Soliciting and Using Customer Feedback: Learning Without Annoying

Maybe it is an occupational hazard, but every time I receive service I make two rather important decisions:

  1. Does this company know how to “care for” my presenting need?
  2. Does this company “care about” meeting those needs?


I carry that evaluation process through every touch point with a brand including if/how they solicit feedback from me about their service delivery.

As someone who consults with companies on how to effectively listen and act on the feedback provided by customers, I thought it might be helpful to share a few best practices (which clearly many brands who attempt to engage me simply don’t utilize):

  1. Customer listening should be in the best interest of the customer, not the brand.  Ask questions that show the customer you want to serve them better not that you are asking them to help you build a business that will make you more profitable.
  2. Grab my pulse and respect my time.  Ask as few questions as possible. When customers take a portion of their precious time to offer their input, that time should be honored.  Get to the heart of the matter quickly.
  3. When in doubt ask the big 4. The four areas central to evaluating customer experience are: Listening, Service Accuracy, Ease, and Perceived Care.  To access these one can simply ask customers the degree to which they felt that their people “understood, got it right, cared and made it easy”.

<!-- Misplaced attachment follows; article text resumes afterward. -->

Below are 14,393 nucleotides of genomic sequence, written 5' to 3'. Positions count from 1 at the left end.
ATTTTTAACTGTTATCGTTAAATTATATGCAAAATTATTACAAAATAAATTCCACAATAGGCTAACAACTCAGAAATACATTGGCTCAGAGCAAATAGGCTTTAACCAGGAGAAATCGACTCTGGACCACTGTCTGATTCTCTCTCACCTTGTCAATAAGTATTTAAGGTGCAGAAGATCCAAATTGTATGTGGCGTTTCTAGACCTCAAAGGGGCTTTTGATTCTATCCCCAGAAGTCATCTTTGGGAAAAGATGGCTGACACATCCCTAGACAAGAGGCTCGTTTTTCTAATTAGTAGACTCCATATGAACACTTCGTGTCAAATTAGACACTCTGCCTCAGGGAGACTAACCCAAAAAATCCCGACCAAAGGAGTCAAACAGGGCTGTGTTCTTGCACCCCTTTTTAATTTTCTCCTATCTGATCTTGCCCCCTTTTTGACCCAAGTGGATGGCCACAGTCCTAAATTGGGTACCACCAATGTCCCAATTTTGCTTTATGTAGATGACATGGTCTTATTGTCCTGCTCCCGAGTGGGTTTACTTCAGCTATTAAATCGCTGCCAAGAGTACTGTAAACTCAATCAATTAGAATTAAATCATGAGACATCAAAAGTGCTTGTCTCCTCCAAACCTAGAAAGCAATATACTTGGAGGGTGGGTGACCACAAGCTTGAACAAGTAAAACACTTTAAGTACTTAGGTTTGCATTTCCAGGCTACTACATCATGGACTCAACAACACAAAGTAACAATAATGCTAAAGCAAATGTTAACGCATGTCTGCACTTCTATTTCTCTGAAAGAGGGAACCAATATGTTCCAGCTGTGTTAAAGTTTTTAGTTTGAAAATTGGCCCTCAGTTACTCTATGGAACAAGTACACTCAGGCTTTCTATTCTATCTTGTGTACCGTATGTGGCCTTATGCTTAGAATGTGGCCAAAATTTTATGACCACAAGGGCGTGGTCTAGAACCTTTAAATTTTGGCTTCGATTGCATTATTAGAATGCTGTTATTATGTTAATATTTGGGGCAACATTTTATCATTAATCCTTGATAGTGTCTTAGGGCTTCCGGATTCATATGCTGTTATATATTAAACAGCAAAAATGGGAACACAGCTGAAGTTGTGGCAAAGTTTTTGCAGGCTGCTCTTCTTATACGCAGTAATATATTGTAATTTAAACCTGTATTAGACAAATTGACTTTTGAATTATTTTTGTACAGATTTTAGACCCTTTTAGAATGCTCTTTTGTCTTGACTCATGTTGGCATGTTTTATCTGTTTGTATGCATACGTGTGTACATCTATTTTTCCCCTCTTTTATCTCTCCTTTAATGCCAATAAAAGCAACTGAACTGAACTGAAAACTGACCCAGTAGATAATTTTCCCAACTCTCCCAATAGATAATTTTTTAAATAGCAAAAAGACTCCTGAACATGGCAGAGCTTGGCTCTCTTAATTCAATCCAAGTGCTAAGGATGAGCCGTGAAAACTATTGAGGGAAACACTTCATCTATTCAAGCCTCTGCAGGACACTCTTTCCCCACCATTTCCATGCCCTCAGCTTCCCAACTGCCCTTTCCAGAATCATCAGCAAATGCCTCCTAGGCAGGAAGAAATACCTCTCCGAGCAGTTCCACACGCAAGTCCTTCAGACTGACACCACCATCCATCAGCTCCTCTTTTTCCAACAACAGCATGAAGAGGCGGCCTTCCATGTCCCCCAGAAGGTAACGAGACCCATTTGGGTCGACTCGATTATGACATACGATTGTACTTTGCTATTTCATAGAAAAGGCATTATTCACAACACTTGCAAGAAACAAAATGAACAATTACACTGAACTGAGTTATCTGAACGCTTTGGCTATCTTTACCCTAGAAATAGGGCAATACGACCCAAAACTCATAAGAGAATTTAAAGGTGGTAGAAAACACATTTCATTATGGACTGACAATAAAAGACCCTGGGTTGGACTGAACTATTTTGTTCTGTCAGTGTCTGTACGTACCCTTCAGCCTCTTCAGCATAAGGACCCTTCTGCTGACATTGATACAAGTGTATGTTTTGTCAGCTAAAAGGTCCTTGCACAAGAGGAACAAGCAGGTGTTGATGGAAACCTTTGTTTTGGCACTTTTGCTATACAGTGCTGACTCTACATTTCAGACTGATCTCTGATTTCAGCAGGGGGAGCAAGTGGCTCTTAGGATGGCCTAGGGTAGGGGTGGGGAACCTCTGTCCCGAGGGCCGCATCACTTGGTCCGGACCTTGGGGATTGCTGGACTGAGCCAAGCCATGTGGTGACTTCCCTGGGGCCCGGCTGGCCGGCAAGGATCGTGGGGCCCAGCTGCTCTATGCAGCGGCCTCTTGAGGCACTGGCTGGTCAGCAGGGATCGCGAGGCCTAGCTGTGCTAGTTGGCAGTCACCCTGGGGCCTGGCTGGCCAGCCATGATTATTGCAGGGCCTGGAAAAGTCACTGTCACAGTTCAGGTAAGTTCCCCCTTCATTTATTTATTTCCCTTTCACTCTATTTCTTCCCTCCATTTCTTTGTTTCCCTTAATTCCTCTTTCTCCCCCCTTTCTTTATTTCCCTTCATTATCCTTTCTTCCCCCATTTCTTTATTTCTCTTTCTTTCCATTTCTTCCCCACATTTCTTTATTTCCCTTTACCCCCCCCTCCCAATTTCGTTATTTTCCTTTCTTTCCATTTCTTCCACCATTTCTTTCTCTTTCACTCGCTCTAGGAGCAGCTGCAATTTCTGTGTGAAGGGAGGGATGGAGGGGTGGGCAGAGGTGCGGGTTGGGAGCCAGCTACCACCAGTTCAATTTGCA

4. If it’s not something you can or will fix – don’t ask. Don’t ask if your parking lot is big enough, unless you are willing to invest in more parking space.  Generally customers want to know that you will turn their feedback into action which improves their life or the lives of other customers.
  5. Seek both the quantitative and the qualitative.  I love to ask customers yes or no questions or better yet questions that can be answered on a Likert scale (e.g on a scale of 1 to 10 how likely are you to recommend us to a friend or family member) but it is also important to provide open ended questions as well (e.g. How would you describe us to a friend?)


A few good questions which provide actionable quantitative and qualitative data are a springboard for immediately responding to the needs of individual customers, improving broken processes (which will improve the experiences for large groups of customers), and innovating breakthrough products and services.  In a future blog, we can talk about when and how to ask but for now if you’re not seeking for feedback this template should get you started.  For the rest of us, we might want to look through our customer surveys to assure, that we are asking about things that are “fixable” in as efficient and relevant a manner as possible.

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Joseph A. Michelli, Ph.D. is a professional speaker and chief experience officer at The Michelli Experience. A New York Times #1 bestselling author, Dr. Michelli and his team consult with some of the world’s best customer experience companies.

Follow on Twitter: @josephmichelli

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